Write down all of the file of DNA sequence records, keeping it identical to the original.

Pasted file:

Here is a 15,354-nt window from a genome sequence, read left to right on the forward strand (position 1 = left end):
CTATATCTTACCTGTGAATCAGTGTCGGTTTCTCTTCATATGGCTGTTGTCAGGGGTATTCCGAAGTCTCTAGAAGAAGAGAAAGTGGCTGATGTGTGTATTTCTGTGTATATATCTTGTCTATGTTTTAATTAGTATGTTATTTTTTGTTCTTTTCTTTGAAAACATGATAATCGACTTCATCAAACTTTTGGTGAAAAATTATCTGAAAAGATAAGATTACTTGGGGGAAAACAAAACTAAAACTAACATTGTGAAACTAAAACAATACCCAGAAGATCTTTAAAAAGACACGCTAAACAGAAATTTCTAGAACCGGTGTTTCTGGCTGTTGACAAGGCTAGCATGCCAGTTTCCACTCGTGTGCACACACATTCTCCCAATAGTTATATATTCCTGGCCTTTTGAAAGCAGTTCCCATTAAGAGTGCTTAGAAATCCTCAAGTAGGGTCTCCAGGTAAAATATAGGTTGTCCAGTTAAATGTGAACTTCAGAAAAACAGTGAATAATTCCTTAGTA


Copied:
Here is a 15,354-nt window from a genome sequence, read left to right on the forward strand (position 1 = left end):
CTATATCTTACCTGTGAATCAGTGTCGGTTTCTCTTCATATGGCTGTTGTCAGGGGTATTCCGAAGTCTCTAGAAGAAGAGAAAGTGGCTGATGTGTGTATTTCTGTGTATATATCTTGTCTATGTTTTAATTAGTATGTTATTTTTTGTTCTTTTCTTTGAAAACATGATAATCGACTTCATCAAACTTTTGGTGAAAAATTATCTGAAAAGATAAGATTACTTGGGGGAAAACAAAACTAAAACTAACATTGTGAAACTAAAACAATACCCAGAAGATCTTTAAAAAGACACGCTAAACAGAAATTTCTAGAACCGGTGTTTCTGGCTGTTGACAAGGCTAGCATGCCAGTTTCCACTCGTGTGCACACACATTCTCCCAATAGTTATATATTCCTGGCCTTTTGAAAGCAGTTCCCATTAAGAGTGCTTAGAAATCCTCAAGTAGGGTCTCCAGGTAAAATATAGGTTGTCCAGTTAAATGTGAACTTCAGAAAAACAGTGAATAATTCCTTAGTA